The present thesis provides information regarding the endocrine and paracrine regulation of zebrafish spermatogenesis that is relevant to both, academic and applied interests. New knowledge has been obtained with respect to the functions of Fsh-regulated factors, produced by Sertoli- and Leydig cells, in regulating spermatogonial development in the zebrafish. Our main findings highlight the endocrine effects of Fsh and T3 on promoting zebrafish spermatogenesis by regulating paracrine signalling molecules such as Igf3 and its binding proteins, Insl3 and Amh, which in turn modulate spermatogonial proliferation and differentiation. Amh counteracts stimulatory actions, i.e. by blocking Fsh-androgen production (Skaar et al., 2011) and Igf3-stimulated spermatogonial proliferation and differentiation, or by promoting inhibin expression or prostaglandin E2 production, which in turn prevent germ cell differentiation.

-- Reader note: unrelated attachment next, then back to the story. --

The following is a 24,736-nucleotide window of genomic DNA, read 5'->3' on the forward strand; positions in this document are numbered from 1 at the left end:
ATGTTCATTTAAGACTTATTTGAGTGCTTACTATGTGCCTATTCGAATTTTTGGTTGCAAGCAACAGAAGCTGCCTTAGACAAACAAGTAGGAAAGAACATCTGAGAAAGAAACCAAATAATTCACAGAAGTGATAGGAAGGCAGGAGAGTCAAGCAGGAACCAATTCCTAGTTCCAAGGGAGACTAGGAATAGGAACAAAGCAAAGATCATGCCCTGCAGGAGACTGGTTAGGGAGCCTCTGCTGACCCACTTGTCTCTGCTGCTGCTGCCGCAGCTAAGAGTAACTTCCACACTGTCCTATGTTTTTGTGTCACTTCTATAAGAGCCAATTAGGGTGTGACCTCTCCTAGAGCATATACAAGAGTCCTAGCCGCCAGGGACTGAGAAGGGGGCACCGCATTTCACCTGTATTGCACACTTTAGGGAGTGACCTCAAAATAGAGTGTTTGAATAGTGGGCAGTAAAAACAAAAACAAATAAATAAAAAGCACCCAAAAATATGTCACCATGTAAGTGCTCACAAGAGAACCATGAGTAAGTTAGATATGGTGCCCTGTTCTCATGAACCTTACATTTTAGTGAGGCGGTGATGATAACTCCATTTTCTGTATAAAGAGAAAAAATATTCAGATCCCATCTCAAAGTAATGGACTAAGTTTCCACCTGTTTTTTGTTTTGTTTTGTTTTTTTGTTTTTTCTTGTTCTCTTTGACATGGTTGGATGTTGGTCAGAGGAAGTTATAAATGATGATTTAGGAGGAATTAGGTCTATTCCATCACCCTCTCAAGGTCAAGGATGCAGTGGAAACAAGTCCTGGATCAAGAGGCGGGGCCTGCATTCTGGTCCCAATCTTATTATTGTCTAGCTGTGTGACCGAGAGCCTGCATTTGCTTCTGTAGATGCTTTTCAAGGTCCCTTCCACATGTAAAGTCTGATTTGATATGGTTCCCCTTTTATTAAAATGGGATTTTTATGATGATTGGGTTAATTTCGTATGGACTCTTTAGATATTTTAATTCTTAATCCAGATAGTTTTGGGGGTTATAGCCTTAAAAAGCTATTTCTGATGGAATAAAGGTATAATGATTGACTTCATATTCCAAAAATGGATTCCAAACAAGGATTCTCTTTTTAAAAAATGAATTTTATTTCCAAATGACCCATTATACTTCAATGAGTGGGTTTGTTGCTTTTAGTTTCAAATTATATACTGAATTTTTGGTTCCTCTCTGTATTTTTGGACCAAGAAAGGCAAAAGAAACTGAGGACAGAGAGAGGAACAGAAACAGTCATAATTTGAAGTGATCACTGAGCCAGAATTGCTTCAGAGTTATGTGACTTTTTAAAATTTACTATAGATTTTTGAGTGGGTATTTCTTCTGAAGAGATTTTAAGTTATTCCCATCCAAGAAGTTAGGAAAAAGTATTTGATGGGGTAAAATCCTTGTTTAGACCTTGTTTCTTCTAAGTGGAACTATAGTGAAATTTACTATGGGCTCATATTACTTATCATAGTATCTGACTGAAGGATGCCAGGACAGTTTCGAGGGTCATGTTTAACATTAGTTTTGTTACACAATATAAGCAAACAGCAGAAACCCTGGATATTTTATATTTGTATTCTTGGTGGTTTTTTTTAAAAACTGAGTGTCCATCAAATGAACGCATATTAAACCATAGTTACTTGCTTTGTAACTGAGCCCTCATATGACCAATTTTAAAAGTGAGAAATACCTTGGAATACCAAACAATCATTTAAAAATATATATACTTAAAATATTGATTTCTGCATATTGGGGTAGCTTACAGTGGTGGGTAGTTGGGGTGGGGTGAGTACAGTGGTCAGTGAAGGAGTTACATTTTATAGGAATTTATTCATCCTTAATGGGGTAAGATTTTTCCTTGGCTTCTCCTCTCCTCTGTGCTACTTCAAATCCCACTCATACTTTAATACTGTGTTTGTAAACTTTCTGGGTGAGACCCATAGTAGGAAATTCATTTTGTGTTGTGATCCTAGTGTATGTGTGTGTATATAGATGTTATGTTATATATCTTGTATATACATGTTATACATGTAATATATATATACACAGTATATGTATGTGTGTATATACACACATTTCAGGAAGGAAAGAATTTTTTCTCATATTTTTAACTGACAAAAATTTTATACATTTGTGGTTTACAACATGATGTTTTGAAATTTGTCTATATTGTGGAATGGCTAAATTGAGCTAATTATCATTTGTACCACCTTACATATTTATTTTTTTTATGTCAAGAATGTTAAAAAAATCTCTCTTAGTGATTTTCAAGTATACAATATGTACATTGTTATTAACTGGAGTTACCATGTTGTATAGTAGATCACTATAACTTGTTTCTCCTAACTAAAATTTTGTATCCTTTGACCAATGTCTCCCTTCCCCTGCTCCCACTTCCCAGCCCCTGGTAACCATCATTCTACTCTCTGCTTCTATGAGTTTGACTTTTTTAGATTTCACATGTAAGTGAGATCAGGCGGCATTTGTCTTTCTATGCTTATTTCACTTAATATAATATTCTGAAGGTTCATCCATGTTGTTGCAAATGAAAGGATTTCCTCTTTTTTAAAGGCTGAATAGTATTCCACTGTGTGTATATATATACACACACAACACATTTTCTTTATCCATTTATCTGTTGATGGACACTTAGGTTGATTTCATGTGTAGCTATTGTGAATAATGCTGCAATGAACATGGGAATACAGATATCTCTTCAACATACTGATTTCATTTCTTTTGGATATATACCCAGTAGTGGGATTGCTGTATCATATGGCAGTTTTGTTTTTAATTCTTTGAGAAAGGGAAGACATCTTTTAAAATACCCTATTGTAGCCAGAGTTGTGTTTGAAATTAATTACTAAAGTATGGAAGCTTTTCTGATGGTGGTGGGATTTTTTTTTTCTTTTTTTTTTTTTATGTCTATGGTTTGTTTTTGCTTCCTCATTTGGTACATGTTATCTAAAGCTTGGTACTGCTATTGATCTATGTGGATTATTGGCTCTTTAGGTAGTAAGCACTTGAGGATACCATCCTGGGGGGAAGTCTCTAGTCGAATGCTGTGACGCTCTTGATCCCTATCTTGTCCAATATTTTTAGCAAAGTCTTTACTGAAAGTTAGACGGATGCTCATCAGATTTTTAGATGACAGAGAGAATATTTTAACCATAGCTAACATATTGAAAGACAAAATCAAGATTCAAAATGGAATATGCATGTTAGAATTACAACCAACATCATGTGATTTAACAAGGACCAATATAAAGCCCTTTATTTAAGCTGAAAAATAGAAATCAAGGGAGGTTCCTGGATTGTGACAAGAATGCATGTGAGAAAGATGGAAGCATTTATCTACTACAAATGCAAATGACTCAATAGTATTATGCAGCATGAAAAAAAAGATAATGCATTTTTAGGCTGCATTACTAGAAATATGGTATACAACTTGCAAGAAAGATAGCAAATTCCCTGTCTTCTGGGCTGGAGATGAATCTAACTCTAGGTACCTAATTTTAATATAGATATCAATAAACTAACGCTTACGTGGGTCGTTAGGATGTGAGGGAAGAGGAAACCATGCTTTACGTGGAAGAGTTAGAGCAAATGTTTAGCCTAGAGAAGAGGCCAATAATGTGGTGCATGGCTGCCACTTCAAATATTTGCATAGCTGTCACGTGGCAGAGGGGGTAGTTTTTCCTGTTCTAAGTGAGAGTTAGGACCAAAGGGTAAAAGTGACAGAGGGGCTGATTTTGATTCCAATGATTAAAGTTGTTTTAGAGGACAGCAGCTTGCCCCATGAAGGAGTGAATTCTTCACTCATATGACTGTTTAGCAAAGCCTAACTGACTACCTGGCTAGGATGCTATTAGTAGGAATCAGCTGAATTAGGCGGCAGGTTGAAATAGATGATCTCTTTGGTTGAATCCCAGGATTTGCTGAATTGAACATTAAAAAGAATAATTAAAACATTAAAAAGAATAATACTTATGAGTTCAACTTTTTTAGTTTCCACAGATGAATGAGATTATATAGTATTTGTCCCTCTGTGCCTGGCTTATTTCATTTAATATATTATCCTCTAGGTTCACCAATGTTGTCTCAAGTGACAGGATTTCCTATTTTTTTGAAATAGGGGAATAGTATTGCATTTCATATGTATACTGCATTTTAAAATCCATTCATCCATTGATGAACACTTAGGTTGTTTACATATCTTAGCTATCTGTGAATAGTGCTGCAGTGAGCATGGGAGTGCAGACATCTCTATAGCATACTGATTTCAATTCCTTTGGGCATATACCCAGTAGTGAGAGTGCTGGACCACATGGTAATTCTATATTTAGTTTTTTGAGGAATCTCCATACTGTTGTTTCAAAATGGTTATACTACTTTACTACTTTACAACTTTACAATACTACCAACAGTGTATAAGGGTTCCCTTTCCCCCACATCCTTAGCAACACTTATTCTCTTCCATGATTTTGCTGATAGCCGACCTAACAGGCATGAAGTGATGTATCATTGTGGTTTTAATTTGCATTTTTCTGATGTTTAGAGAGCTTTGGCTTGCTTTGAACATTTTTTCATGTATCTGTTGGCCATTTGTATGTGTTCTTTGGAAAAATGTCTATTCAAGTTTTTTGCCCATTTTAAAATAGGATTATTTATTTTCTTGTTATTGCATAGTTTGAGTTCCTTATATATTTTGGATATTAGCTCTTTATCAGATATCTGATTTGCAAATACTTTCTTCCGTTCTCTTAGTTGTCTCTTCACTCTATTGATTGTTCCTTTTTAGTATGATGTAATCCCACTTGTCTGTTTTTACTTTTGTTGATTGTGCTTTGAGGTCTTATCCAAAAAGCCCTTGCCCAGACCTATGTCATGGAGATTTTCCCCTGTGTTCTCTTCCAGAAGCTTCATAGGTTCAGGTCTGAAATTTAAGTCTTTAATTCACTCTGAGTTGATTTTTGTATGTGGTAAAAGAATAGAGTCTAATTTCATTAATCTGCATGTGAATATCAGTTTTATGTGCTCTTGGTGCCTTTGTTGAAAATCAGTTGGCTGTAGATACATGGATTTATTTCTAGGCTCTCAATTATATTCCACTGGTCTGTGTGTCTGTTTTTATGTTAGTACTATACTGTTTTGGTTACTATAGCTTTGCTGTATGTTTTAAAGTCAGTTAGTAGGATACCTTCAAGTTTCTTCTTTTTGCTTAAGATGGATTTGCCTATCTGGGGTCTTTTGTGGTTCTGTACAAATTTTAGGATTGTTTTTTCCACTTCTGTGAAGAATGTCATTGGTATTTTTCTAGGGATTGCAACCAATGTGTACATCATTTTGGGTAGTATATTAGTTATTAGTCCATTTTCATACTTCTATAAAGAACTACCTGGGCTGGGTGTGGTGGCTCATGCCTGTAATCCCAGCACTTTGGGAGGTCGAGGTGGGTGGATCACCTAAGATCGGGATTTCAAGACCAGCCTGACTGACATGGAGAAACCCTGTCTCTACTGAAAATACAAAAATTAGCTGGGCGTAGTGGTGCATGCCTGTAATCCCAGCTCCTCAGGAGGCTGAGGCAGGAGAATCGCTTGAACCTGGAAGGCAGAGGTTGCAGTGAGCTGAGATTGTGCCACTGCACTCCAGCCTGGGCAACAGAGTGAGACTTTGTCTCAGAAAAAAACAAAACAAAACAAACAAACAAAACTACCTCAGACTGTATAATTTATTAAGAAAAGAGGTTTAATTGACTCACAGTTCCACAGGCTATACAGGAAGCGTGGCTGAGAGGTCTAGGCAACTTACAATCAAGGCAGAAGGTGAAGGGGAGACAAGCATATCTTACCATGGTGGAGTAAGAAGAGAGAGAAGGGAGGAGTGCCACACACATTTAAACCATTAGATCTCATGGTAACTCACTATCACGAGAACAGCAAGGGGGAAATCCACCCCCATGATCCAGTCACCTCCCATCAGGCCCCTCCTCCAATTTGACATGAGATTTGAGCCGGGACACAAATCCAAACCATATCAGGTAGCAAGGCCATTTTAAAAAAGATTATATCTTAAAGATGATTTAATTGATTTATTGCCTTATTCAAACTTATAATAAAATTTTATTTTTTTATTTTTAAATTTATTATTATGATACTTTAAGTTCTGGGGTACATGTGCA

Overall, there are apparently two completely independent ways of how spermatogenesis can be supported in fish: one having Fsh stimulating Leydig cell androgen production, which can support full germ cell development without significantly modulation of growth factor [removed]Assis et al., 2018) and, another one having Fsh stimulating a range of Sertoli- and Leydig cell-derived growth factors and other local regulators (e.g. PGE2) that exert more targeted effects compared to the broad activity of androgens. In this context, Fsh plays a central role in regulating testis physiology leaving much room for future work to learn how reproductive hormones control spermatogenesis. This thesis also suggests that the zebrafish model is not only suitable for basic research on the regulation of stem cell activity but also of potential value for solving reproduction-related problems in aquaculture species, e.g. salmon.